Retiring Faculty Honored
A VWC tradition since 1997, retiring faculty plant a tree in the Wilson Arboretum
Featured News | May 16, 2017
By Laynee H. Timlin
Two longtime faculty members, Cheul Kang and Garry Noe, each with Virginia Wesleyan careers spanning about three decades, were honored at a retirement luncheon May 11 in the Pearce Hospitality Suite inside the College’s Jane P. Batten Student Center. The traditional commemorative tree planting ceremony followed in the Wilson Arboretum.
Provost and Vice President Tim O'Rourke, commended the retirees for their distinguished service to the College.
“Both Dr. Chang and Dr. Noe are beloved by their students,” said O’Rourke. “And they almost single-handedly have transformed their respective disciplines -- economics and physics. A reasonable estimate would be that about a third or more of our 7,000 plus graduates over the past 30 years have sat in a classroom with either Cheul or Garry.”
Freshly planted pink dogwood and pawpaw trees now stand in Virginia Wesleyan’s Wilson Arboretum to honor their long and distinguished teaching careers.
Professor of Business, Management and Economics Dr. Cheul Kang chose the pink dogwood to be planted in the Arboretum. Kang has taught at Virginia Wesleyan for 32 years. Born and raised in South Korea, he served in the Korean Army before coming to the United States to attend college. He graduated from King College in Bristol, Tennessee in 1958 with a B.A. in economics and business. He continued his studies at the University of Wisconsin, earning a Ph.D. in economics.
Kang has taught mainly economic and some business courses and has enjoyed working with many Virginia Wesleyan students through the years. His research has been on the foreign trade and economic development of Korea, and he has written several articles including " The Korean Economy during the Japanese Colonial Period." He plans to continue his work on this topic during his retirement years.
“I feel I have been fortunate to teach here for 32 years, and I will cherish the fond memories at Virginia Wesleyan the rest of my life,” says Kang. “I look forward to retirement and time for relaxing, traveling with my son, David, reading and watching YouTube, listening to classical music, gardening and playing golf.”
Associate Professor of Physics and Chair of the Earth and Environmental Sciences and Physics Departments Dr. Garry Noe selected a pawpaw tree to plant. Noe first came to Virginia Wesleyan in 1988. He has taught upper division lab courses and watershed hydrology and introduction to geographic information systems in earth and environmental sciences, and physical chemistry in the chemistry department at VWC for 29 years. Recently he’s collaborated with students on projects in building energy science, groundwater hydrology, and bird habitat ecology, and he’s worked independently in the area of immunotherapy. Noe earned his degrees—a B.S., M.S., and Ph.D.—from the University of California, Riverside.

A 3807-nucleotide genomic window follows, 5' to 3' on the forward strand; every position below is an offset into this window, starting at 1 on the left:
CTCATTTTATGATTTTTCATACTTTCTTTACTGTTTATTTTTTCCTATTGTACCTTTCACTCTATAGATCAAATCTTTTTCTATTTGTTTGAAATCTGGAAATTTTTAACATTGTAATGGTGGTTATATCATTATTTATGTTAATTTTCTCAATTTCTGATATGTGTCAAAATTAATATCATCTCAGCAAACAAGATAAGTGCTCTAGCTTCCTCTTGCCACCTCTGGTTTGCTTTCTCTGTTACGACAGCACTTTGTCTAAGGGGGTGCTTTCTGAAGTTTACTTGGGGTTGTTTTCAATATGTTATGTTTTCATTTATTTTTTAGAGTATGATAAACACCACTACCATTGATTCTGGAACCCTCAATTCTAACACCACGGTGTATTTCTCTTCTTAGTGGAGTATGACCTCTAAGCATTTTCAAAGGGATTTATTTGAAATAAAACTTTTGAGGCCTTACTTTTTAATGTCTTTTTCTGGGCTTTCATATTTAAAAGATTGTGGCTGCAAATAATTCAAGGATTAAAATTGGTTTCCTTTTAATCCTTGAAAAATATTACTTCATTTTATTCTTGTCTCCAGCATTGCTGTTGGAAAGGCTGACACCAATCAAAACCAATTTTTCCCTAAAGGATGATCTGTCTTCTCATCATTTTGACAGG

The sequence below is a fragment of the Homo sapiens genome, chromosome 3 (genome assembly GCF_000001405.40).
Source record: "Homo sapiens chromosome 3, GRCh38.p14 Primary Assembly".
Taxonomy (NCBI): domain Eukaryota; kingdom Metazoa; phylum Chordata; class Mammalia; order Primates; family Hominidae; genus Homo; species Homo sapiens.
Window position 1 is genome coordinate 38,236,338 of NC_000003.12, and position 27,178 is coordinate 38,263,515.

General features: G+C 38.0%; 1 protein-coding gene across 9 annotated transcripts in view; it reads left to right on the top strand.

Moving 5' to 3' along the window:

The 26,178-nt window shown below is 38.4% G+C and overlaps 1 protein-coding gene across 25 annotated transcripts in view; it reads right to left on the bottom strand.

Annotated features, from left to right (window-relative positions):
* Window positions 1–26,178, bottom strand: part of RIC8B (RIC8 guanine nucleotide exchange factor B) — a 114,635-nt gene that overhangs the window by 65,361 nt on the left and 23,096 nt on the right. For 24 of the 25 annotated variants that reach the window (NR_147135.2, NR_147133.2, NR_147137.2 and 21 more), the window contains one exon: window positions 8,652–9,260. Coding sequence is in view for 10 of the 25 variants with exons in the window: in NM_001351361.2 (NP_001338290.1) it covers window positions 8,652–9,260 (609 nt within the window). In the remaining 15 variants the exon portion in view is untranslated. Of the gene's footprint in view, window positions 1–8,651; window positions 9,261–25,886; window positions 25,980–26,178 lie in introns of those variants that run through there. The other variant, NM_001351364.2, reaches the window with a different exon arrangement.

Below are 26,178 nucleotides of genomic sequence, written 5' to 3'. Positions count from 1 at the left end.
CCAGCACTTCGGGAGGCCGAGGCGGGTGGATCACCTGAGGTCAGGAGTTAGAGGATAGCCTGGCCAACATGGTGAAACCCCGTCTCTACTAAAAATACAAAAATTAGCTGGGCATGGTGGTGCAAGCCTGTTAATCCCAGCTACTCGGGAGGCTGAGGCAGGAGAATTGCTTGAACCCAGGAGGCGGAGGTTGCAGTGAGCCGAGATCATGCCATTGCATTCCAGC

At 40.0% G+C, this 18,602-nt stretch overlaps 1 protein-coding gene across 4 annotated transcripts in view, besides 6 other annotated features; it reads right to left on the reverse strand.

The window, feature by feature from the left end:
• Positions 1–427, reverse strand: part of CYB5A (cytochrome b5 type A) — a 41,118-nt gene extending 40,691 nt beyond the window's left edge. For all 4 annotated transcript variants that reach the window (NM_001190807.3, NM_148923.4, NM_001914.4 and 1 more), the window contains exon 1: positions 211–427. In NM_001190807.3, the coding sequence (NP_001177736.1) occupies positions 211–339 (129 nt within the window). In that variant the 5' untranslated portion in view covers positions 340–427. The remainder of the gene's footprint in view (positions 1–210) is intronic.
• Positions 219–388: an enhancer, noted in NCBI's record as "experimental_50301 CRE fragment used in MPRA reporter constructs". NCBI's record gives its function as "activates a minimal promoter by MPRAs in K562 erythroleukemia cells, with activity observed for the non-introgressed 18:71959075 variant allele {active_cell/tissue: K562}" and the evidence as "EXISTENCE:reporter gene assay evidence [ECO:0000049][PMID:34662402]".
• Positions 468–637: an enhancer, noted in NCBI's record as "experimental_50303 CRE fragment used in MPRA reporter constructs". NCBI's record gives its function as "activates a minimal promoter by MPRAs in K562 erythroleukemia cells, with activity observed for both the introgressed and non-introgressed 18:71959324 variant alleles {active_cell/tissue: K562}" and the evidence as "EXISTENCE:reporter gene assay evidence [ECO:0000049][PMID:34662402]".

“I really enjoyed introducing almost a thousand students in college and university physics to our contemporary understanding of many physical principles and laws during my 29 years at VWC,” said Noe. “I was the college’s first Webmaster, at a time when posting photos online was discouraged because they took too long to load. Mark Zuckerberg was still in elementary school then.”
Noe’s retirement plans include a move to Munich, Germany this summer to be closer to family, to bike flatter parts of Bavaria, Austria, and Switzerland, and to do potable water research.
“Cheul and Garry, we shall miss you greatly,” added O’Rourke. “We wish you a long and happy life and hope that you return to campus often. The welcome mat will always be out for you.”
About the Wilson Arboretum on the campus of Virginia Wesleyan College
In the spring of 1995, members of the campus community gathered to plant the first dozen trees in the Wilson Arboretum on campus. The Arboretum was established by the VWC classes of 1986 and 1995 to honor the memory of Dr. William M. Wilson, dean of the College from 1971 to 1994. College Archivist Stephen Mansfield’s book, Wisdom Lights the Way: Virginia Wesleyan College’s First Half Century, documents the tradition of planting trees to recognize retiring faculty that began in May 1997 when Gordon A. Magnuson, English professor and William R. Shealy, religious studies professor, selected a weeping willow and a Japanese maple for inclusion in the Wilson Arboretum.